The existing trend in Ford profitability
In the second quarter, Ford Motor Company (F) reported automotive segment EBIT (earnings before interest and taxes) of $1.7 billion, down 52% YoY (year-over-year). Its automotive EBIT margins fell to 3.2% in the second quarter compared to 6.5% in the second quarter of 2017.
Lower sales volume, higher commodities prices, and Takata airbag settlement costs were some of the key negative factors responsible for Ford’s worsening automotive profits. Increased commodities prices, especially steel and aluminum, took ~$280 million from its EBIT, while the rise in other material costs (excluding commodities) took $254 million.
Estimates for Ford’s Q3 profit margins
Wall Street analysts are estimating Ford’s third-quarter adjusted pre-tax profit margin to be 3.9% this year. That was much worse than 5.8% in the third quarter of 2017.
Analysts also estimate that Ford will post an adjusted net profit margin of 3.5% in the third quarter, which is lower than 5.1% in the third quarter of 2017.
What could affect its margins?
In the third quarter, Ford’s US truck and overall retail sales were weak YoY. In September alone, sales to retail customers fell 12.6%, and truck sales fell 9.9% YoY.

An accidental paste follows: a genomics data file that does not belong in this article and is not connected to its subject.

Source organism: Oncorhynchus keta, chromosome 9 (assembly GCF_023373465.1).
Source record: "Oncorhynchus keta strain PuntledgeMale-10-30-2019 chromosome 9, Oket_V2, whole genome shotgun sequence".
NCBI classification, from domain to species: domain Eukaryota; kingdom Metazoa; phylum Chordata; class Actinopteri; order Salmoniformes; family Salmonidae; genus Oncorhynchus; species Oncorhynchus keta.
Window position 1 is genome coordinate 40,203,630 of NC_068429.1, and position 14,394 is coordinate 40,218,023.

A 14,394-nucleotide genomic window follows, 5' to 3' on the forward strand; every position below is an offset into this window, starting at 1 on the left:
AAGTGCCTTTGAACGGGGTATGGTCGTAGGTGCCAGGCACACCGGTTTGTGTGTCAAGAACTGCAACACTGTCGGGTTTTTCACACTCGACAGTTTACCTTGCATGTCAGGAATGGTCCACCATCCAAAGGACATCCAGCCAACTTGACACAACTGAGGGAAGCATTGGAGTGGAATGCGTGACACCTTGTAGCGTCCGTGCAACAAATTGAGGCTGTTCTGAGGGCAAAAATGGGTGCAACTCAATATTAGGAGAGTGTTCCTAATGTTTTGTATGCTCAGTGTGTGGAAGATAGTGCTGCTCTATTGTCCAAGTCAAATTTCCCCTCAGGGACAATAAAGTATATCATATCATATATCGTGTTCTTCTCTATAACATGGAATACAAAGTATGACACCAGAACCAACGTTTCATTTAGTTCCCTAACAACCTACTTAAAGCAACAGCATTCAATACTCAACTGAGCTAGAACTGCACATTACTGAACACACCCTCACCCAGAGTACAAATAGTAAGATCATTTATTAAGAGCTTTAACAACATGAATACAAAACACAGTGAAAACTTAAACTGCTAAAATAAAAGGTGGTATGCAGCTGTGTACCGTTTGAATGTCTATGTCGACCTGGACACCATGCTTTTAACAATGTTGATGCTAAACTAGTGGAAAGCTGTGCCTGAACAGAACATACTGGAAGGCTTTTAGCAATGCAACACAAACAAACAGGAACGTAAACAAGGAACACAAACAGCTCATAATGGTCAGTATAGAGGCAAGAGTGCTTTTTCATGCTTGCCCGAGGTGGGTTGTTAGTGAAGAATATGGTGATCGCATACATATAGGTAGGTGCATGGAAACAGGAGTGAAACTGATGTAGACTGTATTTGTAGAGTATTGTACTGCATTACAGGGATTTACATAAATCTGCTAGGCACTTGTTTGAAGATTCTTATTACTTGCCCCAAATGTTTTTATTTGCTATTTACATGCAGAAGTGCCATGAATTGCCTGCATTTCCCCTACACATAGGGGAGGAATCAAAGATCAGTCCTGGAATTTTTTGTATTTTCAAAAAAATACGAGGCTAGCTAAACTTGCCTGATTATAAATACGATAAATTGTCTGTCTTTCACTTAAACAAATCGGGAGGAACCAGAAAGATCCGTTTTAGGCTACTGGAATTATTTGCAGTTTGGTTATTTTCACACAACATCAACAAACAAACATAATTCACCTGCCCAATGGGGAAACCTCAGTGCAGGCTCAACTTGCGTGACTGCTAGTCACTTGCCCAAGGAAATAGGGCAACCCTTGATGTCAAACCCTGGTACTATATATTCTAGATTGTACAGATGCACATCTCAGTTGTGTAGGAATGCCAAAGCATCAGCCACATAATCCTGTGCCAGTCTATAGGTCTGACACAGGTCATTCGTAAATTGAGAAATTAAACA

A lower contribution of trucks and retail sales in Ford’s total US sales could act as a negative factor for its profit margins in the third quarter. That’s because trucks and retail sales tend to yield higher profitability than cars and fleet sales. On the negative side, continued currency headwinds, tough competition in China, and high raw material costs could pressure Ford’s third-quarter profits.
In the last few years, automakers (IYK), including Ford, General Motors (GM), Toyota (TM), and Fiat Chrysler (FCAU), have benefited from strength in US light truck demand. In the quarter ended June 30, Ford, FCAU, GM, and TM reported adjusted net profit margins of 3.1%, 3.4%, 7.1%, and 8.9%, respectively.
In the next part, we’ll explore the possible highlights of Ford’s third-quarter earnings event.